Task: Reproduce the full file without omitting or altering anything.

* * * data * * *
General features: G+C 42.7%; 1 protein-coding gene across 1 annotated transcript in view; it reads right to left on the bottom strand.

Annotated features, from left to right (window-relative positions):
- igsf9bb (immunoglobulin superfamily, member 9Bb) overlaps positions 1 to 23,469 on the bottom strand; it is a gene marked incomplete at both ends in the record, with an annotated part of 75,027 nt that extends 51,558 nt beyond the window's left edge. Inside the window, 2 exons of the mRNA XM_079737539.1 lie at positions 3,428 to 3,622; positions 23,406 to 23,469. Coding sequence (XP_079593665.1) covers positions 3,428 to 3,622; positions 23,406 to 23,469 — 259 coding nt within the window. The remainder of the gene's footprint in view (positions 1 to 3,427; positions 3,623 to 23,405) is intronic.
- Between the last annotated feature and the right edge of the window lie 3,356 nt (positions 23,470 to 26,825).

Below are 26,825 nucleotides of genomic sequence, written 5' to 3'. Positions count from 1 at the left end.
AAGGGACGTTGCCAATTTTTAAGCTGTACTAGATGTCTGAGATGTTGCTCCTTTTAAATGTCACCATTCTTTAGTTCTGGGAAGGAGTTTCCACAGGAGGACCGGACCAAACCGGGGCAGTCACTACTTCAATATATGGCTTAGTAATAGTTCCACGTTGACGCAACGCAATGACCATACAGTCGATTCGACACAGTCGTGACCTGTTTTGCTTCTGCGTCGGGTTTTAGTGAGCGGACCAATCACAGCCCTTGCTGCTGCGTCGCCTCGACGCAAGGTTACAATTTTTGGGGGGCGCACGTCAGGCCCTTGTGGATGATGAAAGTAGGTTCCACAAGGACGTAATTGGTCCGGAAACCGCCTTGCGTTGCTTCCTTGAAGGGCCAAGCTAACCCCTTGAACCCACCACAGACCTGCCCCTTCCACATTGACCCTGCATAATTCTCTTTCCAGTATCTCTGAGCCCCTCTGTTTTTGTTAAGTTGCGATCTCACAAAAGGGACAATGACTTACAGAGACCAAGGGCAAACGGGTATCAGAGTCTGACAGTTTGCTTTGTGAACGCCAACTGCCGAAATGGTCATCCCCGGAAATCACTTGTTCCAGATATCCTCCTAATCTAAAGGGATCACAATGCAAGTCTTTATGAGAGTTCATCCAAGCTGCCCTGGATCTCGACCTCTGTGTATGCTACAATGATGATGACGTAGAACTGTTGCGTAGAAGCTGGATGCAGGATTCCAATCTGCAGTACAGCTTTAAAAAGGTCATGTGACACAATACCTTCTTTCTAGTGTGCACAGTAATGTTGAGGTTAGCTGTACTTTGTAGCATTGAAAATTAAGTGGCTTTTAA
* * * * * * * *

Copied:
General features: G+C 42.7%; 1 protein-coding gene across 1 annotated transcript in view; it reads right to left on the bottom strand.

Annotated features, from left to right (window-relative positions):
- igsf9bb (immunoglobulin superfamily, member 9Bb) overlaps positions 1 to 23,469 on the bottom strand; it is a gene marked incomplete at both ends in the record, with an annotated part of 75,027 nt that extends 51,558 nt beyond the window's left edge. Inside the window, 2 exons of the mRNA XM_079737539.1 lie at positions 3,428 to 3,622; positions 23,406 to 23,469. Coding sequence (XP_079593665.1) covers positions 3,428 to 3,622; positions 23,406 to 23,469 — 259 coding nt within the window. The remainder of the gene's footprint in view (positions 1 to 3,427; positions 3,623 to 23,405) is intronic.
- Between the last annotated feature and the right edge of the window lie 3,356 nt (positions 23,470 to 26,825).

Below are 26,825 nucleotides of genomic sequence, written 5' to 3'. Positions count from 1 at the left end.
AAGGGACGTTGCCAATTTTTAAGCTGTACTAGATGTCTGAGATGTTGCTCCTTTTAAATGTCACCATTCTTTAGTTCTGGGAAGGAGTTTCCACAGGAGGACCGGACCAAACCGGGGCAGTCACTACTTCAATATATGGCTTAGTAATAGTTCCACGTTGACGCAACGCAATGACCATACAGTCGATTCGACACAGTCGTGACCTGTTTTGCTTCTGCGTCGGGTTTTAGTGAGCGGACCAATCACAGCCCTTGCTGCTGCGTCGCCTCGACGCAAGGTTACAATTTTTGGGGGGCGCACGTCAGGCCCTTGTGGATGATGAAAGTAGGTTCCACAAGGACGTAATTGGTCCGGAAACCGCCTTGCGTTGCTTCCTTGAAGGGCCAAGCTAACCCCTTGAACCCACCACAGACCTGCCCCTTCCACATTGACCCTGCATAATTCTCTTTCCAGTATCTCTGAGCCCCTCTGTTTTTGTTAAGTTGCGATCTCACAAAAGGGACAATGACTTACAGAGACCAAGGGCAAACGGGTATCAGAGTCTGACAGTTTGCTTTGTGAACGCCAACTGCCGAAATGGTCATCCCCGGAAATCACTTGTTCCAGATATCCTCCTAATCTAAAGGGATCACAATGCAAGTCTTTATGAGAGTTCATCCAAGCTGCCCTGGATCTCGACCTCTGTGTATGCTACAATGATGATGACGTAGAACTGTTGCGTAGAAGCTGGATGCAGGATTCCAATCTGCAGTACAGCTTTAAAAAGGTCATGTGACACAATACCTTCTTTCTAGTGTGCACAGTAATGTTGAGGTTAGCTGTACTTTGTAGCATTGAAAATTAAGTGGCTTTTAA